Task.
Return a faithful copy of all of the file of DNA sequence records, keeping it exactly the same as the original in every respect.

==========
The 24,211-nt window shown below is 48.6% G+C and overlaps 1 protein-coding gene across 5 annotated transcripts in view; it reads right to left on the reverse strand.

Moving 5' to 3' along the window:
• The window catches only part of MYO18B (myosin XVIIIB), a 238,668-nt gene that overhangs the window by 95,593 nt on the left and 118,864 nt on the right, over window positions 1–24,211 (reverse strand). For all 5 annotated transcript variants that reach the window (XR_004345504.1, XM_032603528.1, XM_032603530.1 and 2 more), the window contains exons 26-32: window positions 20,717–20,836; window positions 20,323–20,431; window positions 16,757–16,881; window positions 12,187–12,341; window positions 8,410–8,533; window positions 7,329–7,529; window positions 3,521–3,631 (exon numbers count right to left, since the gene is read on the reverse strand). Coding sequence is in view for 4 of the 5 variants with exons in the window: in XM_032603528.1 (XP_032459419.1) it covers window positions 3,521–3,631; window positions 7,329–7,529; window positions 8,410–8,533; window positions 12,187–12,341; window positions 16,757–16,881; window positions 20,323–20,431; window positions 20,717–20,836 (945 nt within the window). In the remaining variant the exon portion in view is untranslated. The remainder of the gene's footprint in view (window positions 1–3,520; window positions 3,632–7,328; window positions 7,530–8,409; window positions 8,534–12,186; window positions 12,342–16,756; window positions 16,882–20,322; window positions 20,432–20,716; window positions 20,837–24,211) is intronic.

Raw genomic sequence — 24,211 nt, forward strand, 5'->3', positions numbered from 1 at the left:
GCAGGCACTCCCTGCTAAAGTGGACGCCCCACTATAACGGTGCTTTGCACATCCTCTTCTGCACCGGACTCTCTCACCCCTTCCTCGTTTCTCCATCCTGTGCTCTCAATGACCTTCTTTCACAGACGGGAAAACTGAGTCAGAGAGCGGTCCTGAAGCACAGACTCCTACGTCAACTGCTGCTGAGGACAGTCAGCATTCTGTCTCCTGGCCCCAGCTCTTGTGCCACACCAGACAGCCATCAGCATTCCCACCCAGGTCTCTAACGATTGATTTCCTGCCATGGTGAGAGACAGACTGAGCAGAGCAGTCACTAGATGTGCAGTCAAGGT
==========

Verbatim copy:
The 24,211-nt window shown below is 48.6% G+C and overlaps 1 protein-coding gene across 5 annotated transcripts in view; it reads right to left on the reverse strand.

Moving 5' to 3' along the window:
• The window catches only part of MYO18B (myosin XVIIIB), a 238,668-nt gene that overhangs the window by 95,593 nt on the left and 118,864 nt on the right, over window positions 1–24,211 (reverse strand). For all 5 annotated transcript variants that reach the window (XR_004345504.1, XM_032603528.1, XM_032603530.1 and 2 more), the window contains exons 26-32: window positions 20,717–20,836; window positions 20,323–20,431; window positions 16,757–16,881; window positions 12,187–12,341; window positions 8,410–8,533; window positions 7,329–7,529; window positions 3,521–3,631 (exon numbers count right to left, since the gene is read on the reverse strand). Coding sequence is in view for 4 of the 5 variants with exons in the window: in XM_032603528.1 (XP_032459419.1) it covers window positions 3,521–3,631; window positions 7,329–7,529; window positions 8,410–8,533; window positions 12,187–12,341; window positions 16,757–16,881; window positions 20,323–20,431; window positions 20,717–20,836 (945 nt within the window). In the remaining variant the exon portion in view is untranslated. The remainder of the gene's footprint in view (window positions 1–3,520; window positions 3,632–7,328; window positions 7,530–8,409; window positions 8,534–12,186; window positions 12,342–16,756; window positions 16,882–20,322; window positions 20,432–20,716; window positions 20,837–24,211) is intronic.

Raw genomic sequence — 24,211 nt, forward strand, 5'->3', positions numbered from 1 at the left:
GCAGGCACTCCCTGCTAAAGTGGACGCCCCACTATAACGGTGCTTTGCACATCCTCTTCTGCACCGGACTCTCTCACCCCTTCCTCGTTTCTCCATCCTGTGCTCTCAATGACCTTCTTTCACAGACGGGAAAACTGAGTCAGAGAGCGGTCCTGAAGCACAGACTCCTACGTCAACTGCTGCTGAGGACAGTCAGCATTCTGTCTCCTGGCCCCAGCTCTTGTGCCACACCAGACAGCCATCAGCATTCCCACCCAGGTCTCTAACGATTGATTTCCTGCCATGGTGAGAGACAGACTGAGCAGAGCAGTCACTAGATGTGCAGTCAAGGT